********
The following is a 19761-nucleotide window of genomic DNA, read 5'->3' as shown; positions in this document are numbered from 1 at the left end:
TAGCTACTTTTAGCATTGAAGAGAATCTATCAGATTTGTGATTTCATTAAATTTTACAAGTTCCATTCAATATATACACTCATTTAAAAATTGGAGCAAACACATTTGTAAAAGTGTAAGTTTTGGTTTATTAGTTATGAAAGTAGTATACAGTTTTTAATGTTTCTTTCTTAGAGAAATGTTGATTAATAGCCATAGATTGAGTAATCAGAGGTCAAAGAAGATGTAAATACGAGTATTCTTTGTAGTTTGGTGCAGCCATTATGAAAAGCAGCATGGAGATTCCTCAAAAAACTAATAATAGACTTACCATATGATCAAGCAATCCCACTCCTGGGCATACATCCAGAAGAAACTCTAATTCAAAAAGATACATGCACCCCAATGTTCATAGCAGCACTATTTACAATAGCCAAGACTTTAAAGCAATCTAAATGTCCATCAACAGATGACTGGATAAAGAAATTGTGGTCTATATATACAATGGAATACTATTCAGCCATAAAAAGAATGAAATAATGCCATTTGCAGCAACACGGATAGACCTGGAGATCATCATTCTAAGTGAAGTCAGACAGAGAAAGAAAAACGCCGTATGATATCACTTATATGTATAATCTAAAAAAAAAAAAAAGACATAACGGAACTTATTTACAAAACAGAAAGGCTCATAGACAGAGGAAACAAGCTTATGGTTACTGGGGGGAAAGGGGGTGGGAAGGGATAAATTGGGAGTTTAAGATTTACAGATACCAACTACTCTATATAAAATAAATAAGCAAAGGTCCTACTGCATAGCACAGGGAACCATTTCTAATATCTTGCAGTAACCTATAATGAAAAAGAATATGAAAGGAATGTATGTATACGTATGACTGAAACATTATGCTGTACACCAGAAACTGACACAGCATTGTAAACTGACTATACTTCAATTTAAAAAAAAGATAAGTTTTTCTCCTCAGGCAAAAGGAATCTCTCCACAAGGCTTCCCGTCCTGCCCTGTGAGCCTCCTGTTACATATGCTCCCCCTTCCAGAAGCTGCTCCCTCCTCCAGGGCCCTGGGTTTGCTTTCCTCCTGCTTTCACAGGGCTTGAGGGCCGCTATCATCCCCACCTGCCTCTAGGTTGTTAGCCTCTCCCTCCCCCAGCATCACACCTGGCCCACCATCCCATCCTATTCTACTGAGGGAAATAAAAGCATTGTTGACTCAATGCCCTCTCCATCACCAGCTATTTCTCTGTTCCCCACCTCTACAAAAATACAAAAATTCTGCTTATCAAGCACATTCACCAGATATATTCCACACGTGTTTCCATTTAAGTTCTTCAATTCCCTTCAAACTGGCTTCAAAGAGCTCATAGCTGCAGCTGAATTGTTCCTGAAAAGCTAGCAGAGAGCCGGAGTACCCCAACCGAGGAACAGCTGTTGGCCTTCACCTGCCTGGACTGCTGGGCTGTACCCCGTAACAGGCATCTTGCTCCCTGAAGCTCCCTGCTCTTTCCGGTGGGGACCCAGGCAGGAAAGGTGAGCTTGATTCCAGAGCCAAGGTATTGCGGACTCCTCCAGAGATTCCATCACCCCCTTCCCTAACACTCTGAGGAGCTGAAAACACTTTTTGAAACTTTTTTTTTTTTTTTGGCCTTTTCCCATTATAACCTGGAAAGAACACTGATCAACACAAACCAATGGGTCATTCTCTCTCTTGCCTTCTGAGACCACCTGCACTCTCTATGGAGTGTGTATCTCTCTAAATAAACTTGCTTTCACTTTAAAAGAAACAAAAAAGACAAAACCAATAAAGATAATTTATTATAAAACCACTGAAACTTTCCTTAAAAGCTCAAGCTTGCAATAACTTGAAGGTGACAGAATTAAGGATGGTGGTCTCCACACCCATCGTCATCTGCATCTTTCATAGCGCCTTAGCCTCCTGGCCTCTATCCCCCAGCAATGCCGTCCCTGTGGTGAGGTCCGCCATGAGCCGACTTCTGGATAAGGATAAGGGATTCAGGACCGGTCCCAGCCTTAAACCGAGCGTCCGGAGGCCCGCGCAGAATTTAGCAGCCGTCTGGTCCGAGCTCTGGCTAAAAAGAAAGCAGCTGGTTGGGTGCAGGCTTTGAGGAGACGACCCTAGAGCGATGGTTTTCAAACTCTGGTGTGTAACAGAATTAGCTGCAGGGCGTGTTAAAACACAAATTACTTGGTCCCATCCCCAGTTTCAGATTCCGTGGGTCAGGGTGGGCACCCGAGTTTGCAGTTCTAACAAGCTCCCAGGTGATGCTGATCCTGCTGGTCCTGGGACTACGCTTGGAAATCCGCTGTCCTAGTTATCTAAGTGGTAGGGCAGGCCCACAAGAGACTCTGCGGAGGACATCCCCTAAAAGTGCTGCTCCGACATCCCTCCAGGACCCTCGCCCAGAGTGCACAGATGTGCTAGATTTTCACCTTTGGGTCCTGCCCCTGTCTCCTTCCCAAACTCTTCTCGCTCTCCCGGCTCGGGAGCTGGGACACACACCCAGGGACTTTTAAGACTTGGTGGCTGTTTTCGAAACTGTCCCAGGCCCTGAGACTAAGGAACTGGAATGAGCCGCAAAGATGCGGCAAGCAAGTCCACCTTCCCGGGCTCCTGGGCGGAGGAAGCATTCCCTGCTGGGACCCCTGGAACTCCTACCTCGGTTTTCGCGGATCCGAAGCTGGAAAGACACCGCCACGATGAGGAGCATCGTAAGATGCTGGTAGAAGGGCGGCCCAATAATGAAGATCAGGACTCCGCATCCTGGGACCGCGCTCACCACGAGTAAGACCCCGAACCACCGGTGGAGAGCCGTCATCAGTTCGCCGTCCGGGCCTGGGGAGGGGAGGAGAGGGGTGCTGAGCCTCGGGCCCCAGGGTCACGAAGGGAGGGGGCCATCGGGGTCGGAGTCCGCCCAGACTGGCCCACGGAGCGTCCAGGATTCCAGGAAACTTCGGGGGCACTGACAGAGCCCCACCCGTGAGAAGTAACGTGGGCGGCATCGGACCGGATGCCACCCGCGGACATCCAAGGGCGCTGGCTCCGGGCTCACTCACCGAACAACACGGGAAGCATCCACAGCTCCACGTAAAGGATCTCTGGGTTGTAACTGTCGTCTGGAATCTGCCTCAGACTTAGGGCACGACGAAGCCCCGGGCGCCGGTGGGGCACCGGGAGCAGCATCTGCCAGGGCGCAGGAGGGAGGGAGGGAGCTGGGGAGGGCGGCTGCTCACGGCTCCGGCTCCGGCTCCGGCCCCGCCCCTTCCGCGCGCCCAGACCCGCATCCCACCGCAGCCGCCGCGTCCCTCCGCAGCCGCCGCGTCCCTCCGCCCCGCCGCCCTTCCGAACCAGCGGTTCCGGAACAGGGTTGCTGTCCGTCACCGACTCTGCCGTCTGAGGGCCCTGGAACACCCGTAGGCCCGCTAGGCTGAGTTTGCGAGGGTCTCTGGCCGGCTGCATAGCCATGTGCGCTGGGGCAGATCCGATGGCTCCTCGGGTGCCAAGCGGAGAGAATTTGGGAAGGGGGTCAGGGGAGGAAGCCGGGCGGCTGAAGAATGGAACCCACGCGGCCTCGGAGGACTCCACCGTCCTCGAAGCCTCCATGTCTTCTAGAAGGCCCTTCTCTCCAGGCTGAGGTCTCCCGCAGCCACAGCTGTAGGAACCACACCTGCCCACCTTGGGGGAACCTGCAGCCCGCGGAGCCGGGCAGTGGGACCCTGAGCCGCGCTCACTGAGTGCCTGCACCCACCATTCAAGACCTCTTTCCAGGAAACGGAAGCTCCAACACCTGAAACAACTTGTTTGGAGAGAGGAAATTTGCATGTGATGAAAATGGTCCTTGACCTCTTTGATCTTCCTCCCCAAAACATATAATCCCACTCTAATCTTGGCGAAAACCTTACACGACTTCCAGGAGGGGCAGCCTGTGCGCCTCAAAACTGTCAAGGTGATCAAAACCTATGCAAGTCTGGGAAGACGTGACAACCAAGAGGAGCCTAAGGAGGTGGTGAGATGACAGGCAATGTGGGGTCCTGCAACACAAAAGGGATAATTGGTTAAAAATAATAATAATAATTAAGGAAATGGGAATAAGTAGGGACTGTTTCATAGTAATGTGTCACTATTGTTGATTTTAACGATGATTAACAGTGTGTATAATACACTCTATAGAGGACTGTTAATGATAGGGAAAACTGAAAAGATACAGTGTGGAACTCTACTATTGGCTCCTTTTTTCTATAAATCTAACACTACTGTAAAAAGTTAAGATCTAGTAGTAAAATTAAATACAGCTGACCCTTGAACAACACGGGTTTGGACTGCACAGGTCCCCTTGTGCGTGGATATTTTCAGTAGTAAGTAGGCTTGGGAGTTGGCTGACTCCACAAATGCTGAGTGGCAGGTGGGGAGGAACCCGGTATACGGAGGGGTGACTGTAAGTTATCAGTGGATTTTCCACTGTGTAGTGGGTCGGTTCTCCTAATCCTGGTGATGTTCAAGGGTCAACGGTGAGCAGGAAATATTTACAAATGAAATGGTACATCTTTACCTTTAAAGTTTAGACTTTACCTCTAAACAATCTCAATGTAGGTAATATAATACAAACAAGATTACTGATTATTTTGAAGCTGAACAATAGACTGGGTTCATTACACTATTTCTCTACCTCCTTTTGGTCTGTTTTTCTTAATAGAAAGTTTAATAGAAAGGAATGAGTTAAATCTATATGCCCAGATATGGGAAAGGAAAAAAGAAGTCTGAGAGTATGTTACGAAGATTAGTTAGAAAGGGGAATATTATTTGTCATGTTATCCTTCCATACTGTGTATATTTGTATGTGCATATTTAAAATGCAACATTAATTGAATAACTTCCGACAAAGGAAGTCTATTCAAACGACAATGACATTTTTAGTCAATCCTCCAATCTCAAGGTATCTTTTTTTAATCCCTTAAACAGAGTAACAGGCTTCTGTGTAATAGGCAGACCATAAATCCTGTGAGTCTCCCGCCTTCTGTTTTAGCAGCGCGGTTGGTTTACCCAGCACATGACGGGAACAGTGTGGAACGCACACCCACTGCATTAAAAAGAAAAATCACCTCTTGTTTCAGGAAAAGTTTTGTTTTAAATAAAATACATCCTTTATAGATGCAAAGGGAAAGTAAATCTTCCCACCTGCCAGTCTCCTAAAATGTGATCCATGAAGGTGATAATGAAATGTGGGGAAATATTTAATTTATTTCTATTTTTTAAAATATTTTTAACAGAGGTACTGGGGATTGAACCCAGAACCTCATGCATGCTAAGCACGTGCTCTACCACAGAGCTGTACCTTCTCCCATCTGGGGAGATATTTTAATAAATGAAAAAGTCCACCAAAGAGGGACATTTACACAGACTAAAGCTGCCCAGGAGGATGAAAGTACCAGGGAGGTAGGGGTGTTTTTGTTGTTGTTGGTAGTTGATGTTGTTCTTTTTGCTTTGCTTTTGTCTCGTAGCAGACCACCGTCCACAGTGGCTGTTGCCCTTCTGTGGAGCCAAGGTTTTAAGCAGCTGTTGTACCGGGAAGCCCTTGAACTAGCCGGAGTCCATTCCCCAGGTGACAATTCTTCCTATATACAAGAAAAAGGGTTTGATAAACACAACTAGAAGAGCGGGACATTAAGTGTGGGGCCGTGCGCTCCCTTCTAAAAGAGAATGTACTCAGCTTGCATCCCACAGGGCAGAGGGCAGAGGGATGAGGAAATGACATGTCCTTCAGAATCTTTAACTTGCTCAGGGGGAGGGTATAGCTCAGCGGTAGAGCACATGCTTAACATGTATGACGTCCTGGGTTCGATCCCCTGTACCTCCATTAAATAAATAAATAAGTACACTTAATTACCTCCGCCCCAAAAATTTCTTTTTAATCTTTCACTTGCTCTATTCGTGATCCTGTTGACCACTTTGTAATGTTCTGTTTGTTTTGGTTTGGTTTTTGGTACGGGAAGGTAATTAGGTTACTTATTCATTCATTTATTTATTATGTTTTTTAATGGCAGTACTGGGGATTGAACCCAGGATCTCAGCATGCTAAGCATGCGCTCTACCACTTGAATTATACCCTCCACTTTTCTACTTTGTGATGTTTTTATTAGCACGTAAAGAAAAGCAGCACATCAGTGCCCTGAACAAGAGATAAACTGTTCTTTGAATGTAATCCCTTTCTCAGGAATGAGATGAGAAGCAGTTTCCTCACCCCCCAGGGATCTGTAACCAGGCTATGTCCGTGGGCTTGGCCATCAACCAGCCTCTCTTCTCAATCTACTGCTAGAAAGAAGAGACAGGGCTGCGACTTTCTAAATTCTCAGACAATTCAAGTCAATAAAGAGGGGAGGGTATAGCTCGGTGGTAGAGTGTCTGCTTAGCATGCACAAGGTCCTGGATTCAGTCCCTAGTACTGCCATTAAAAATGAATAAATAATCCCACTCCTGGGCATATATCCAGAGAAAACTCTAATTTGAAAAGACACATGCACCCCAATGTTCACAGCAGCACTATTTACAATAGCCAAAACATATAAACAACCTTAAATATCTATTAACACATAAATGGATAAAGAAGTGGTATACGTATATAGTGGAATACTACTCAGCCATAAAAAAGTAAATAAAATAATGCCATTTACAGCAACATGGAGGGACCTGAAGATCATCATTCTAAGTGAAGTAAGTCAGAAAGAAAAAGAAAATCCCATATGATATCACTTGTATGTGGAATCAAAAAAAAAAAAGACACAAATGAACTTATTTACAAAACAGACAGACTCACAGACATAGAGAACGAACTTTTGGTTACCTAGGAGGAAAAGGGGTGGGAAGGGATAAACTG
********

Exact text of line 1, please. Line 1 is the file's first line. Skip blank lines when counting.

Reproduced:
The following is a 19761-nucleotide window of genomic DNA, read 5'->3' as shown; positions in this document are numbered from 1 at the left end: